HR’s guide to Ramadan

Ben Power explains what workplace issues could arise during the Muslim holy month, and what employers might need to do to manage them

The holy month of Ramadan, observed by Muslims around the globe, officially began in the UK on Sunday 5 May and will end on Tuesday 4 June. The exact timing of this important festival varies each year as the dates depend upon the lunar cycle.

Employers with Muslim employees need to be aware that during Ramadan, these workers are likely to be fasting during daylight hours, going without food or water from sunrise until sunset. The elderly, pregnant women and children are exempt from fasting. In addition, during the holy month, Muslims are encouraged to pray five times a day. The festival of Eid-al-Fitr celebrates the end of Ramadan.

Employers are liable for discrimination and harassment (including on the grounds of religion or belief) by their employees. It is therefore in employers’ best interests to make sure all their employees understand what is involved for those observing Ramadan and the impact of this on the workplace.

For those who have to work during Ramadan, the physical effects of fasting can be challenging. Employers have a duty to take care of all employees’ health and safety. They should ideally be carrying out risk assessments for those observing Ramadan and, where necessary, putting in place measures to ensure the safety of Muslim employees and their work colleagues. This will vary depending upon the nature of the employer’s business and the roles being carried out.

Towards the end of the day, when Muslim employees have not had food or water since dawn, their concentration and productivity is likely to be lower than normal. Individuals should not be performance-managed as a result and managers should be made aware that unduly criticising an employee whose performance suffers as a result of fasting, could lead to claims for religious discrimination or constructive dismissal.

Employers should consider allowing Muslim employees to work flexible hours or temporarily putting in place remote working arrangements. Alternatively, employers should consider rescheduling complex meetings or difficult tasks to the morning when the energy and attention levels of employees observing Ramadan may be higher.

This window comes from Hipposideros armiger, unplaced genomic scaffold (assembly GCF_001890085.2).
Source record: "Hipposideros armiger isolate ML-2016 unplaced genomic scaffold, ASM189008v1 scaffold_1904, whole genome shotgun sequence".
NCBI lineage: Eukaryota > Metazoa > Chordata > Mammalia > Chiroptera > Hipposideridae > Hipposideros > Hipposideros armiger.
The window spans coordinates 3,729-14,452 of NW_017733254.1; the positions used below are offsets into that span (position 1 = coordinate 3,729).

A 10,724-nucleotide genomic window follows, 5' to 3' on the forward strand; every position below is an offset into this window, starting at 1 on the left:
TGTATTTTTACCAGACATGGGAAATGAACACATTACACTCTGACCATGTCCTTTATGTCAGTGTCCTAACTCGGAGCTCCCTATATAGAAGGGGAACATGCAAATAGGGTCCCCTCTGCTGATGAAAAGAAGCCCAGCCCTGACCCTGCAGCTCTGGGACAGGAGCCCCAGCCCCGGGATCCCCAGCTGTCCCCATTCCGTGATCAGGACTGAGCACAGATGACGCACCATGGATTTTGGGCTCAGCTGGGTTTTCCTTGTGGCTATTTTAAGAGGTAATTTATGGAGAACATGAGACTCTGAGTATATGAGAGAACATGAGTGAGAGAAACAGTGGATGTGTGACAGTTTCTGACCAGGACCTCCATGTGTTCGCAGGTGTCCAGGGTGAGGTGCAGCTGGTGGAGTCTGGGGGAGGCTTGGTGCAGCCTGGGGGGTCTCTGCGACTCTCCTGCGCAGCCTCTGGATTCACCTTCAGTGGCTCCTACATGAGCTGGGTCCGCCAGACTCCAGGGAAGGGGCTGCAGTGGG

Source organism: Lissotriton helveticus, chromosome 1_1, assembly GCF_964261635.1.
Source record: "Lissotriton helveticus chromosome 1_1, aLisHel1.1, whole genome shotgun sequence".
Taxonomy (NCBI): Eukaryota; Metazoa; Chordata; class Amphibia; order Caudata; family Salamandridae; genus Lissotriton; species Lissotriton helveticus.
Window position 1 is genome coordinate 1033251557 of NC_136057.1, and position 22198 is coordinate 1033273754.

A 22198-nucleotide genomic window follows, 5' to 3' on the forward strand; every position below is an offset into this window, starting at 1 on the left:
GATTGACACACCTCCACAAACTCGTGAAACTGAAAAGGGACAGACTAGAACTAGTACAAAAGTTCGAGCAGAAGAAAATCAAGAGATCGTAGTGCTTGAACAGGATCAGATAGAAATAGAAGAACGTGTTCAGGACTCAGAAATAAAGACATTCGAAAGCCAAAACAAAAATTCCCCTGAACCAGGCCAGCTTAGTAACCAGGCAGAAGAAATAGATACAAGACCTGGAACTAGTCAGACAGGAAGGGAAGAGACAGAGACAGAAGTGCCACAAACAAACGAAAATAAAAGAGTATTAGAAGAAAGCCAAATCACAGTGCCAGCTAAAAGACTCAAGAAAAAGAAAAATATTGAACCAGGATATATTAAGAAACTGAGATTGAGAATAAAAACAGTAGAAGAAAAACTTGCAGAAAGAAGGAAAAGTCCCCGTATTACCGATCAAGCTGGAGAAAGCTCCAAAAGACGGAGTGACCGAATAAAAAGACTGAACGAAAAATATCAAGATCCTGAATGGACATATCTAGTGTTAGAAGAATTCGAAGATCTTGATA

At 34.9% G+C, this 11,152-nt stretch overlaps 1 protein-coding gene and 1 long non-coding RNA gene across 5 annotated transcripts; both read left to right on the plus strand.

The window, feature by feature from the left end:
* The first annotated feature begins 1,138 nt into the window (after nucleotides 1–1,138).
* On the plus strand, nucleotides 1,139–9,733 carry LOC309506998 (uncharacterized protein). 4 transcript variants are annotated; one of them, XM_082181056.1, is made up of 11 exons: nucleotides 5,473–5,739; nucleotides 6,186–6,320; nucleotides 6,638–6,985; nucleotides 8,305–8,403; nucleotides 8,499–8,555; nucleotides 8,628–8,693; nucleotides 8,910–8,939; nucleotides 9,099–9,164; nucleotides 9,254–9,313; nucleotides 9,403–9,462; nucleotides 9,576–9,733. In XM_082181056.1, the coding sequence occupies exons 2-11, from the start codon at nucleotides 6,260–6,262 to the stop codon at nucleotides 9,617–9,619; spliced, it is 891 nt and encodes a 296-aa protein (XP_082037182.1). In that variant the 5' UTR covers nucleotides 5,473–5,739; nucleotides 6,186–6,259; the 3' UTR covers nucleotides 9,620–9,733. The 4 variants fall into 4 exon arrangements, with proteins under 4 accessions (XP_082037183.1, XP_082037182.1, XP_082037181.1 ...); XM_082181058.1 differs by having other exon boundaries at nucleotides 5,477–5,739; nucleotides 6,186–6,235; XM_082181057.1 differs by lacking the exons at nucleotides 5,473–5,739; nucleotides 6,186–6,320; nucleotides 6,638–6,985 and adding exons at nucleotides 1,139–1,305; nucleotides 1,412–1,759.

Given the importance placed on prayer during Ramadan, Muslim employees may wish to take rest breaks throughout the day to pray. Only one 20-minute break every six hours is mandatory under the Working Time Regulations 1998 (in most circumstances). However, employers should approach requests for additional prayer breaks sensitively and should think creatively about accommodating requests where possible. For example, could a dedicated prayer room be put aside on the premises for the duration of Ramadan to reduce the amount of time employees need to be away from work during the day?

There are no public holidays in the UK for non-Christian days. Muslim employees will want to celebrate Eid al-Fitr and so employers will need to deal with authorising requests for annual leave in accordance with their usual procedure. Requests should not be dismissed out of hand simply because it is a busy period or others already have holiday booked. Full consideration should be given to the practicability of accommodating the request.

If many Muslim employees want to take the same time off, it may not be possible to accommodate everyone due to the needs of the business, but employers should act reasonably and have a fair system for granting leave that does not put employees of any particular religion or belief (or those who do not hold any religious beliefs) at a disadvantage. What is reasonable will depend on the size of the employer, its resources and the number of employees requesting leave at the same time. Compromise might be necessary such as turning down the request but, putting the employee to the top of the queue for next year.

If there are large numbers of Muslims in the workforce, it may be more practical for the employer to close down altogether on the relevant day and require everyone in the business to take that time as holiday.

Ben Power is a senior partner at Springhouse Solicitors